Thursday, 14 January 2016: 3:45 PM
Room 255/257 ( New Orleans Ernest N. Morial Convention Center)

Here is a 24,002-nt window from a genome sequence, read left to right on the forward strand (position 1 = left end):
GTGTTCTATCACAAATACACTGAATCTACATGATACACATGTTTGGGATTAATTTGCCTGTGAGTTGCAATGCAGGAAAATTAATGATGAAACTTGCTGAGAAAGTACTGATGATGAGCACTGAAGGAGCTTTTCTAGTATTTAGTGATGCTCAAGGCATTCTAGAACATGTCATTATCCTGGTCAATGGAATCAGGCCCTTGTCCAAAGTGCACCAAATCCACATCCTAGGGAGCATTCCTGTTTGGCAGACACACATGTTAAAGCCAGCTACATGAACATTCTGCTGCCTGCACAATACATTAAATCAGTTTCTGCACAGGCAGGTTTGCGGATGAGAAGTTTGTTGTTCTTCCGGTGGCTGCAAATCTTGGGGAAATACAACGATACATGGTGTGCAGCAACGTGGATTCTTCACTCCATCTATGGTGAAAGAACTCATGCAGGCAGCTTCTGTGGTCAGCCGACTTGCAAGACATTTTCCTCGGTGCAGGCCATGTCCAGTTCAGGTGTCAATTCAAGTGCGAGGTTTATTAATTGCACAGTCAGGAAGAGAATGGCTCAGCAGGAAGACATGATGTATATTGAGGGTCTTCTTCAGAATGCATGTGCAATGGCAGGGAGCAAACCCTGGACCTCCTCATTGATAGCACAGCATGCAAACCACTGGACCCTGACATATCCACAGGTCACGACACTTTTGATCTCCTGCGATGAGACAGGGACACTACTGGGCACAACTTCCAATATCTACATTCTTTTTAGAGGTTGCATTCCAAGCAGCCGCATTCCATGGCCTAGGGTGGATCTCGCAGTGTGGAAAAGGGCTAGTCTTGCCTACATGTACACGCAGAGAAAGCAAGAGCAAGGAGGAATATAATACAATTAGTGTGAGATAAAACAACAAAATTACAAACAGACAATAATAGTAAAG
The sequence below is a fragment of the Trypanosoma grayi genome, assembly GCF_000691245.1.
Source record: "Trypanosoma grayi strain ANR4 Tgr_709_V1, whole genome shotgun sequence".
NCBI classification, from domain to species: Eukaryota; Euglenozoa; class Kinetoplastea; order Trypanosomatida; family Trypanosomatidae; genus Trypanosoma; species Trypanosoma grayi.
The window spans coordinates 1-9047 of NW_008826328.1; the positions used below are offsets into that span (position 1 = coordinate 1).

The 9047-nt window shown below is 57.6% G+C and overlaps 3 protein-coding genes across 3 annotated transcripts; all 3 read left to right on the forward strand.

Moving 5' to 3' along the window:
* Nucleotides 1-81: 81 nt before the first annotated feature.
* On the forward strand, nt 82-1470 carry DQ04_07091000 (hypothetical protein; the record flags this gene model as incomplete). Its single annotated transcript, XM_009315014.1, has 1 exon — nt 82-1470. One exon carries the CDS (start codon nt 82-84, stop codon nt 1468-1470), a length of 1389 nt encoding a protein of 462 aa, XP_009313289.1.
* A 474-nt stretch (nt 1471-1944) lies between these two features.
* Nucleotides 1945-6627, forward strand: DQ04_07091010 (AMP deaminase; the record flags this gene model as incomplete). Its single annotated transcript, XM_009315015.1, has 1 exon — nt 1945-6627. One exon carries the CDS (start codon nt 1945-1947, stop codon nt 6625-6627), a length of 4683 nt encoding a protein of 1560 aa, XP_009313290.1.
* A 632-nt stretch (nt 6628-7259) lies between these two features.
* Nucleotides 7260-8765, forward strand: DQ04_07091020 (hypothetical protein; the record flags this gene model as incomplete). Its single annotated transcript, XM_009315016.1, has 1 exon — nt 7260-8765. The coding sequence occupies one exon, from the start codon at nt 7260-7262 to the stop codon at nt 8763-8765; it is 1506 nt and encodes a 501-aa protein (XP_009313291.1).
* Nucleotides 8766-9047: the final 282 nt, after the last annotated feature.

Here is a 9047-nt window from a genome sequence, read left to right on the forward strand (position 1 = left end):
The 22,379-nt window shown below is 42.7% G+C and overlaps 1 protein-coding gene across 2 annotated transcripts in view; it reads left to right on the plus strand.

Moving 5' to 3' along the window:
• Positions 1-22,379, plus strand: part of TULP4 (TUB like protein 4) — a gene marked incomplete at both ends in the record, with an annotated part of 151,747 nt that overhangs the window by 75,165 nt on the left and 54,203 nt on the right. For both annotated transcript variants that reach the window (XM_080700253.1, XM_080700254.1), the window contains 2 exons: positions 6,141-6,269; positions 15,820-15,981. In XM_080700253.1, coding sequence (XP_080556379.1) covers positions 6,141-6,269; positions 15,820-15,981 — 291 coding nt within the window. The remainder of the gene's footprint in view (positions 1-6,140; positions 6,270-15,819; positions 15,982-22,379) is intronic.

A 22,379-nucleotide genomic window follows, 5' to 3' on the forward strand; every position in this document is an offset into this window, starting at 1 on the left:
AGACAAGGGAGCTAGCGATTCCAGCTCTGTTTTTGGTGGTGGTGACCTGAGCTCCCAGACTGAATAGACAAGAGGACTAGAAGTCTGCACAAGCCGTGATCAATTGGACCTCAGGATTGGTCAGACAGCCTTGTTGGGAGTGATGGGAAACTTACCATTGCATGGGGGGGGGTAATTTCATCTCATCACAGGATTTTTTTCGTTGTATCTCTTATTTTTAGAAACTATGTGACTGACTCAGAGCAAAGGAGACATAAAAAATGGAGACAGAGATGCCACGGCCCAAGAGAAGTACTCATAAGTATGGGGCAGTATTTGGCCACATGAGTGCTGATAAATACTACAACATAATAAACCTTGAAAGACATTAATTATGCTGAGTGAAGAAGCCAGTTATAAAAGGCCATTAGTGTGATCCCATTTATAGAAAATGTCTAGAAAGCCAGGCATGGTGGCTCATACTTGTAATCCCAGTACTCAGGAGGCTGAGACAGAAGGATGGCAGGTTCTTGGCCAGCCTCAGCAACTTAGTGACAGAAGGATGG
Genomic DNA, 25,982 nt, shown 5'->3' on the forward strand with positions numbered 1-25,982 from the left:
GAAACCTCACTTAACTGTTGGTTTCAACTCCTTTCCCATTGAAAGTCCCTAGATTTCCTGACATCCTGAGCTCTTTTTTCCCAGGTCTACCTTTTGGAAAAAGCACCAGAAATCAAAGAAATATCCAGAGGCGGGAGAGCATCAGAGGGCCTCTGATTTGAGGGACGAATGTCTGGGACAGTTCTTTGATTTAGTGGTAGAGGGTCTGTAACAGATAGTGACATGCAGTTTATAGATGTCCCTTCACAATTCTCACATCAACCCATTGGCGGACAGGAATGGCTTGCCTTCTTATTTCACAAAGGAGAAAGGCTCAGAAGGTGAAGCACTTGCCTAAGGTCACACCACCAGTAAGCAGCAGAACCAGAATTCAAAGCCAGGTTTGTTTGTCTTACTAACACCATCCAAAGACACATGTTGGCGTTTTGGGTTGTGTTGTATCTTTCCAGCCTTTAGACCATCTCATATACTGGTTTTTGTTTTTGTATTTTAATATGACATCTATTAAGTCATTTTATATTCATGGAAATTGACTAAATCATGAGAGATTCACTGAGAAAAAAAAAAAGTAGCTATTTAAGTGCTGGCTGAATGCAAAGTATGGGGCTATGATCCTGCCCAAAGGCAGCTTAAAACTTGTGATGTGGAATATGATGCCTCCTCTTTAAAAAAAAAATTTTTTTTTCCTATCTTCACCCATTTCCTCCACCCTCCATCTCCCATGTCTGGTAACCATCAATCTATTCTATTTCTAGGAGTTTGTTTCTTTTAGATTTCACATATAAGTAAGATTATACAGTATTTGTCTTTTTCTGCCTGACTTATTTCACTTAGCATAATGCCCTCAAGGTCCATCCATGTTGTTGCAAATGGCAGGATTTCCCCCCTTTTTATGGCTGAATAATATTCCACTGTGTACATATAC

Tropical moisture associated with the remnants of Hurricane Norbert in the Eastern Pacific Ocean and Tropical Storm Dolly in the Gulf of Mexico primed the Southwest United States for intense rainfall. Significant impacts occurred on 8 September across Moapa Valley, which is approximately 45 miles northeast of downtown Las Vegas. Moapa Valley stretches both north and south of Interstate 15 and includes the towns of Moapa, Glendale, Logandale and Overton, as well as the Moapa Paiute Indian Reservation. Rainfall amounts across this region ranged from 2.5 to 4.6 inches, measured from automatic rain gauges operated and maintained by the Clark County Regional Flood Control District. The National Weather Service WSR-88D estimated rainfall totals in excess of 6 inches for some locations outside of the rain gauge network. Substantial runoff from this rainfall flowed through the Meadow Valley Wash, Weiser Wash, and Muddy River, inundating and exceeding the capacity of the Interstate 15 drainage system. There were major damages to Interstate 15, which caused both north- and south-bound lanes to be closed to traffic for several days while the Nevada Department of Transportation officials evaluated the damage and implemented necessary repairs. Several earthen dams and levees were significantly eroded and subsequently failed, resulting in evacuations and damage to infrastructure and residential property. The damage to Interstate 15 cost $5 million to repair, while additional Clark County infrastructure and residential damages totaled nearly $1 million. This presentation will briefly illustrate key components that contributed to such a high impact event. Societal and economic impacts across Moapa Valley as well as National Weather Service Las Vegas decision support services will be highlighted.
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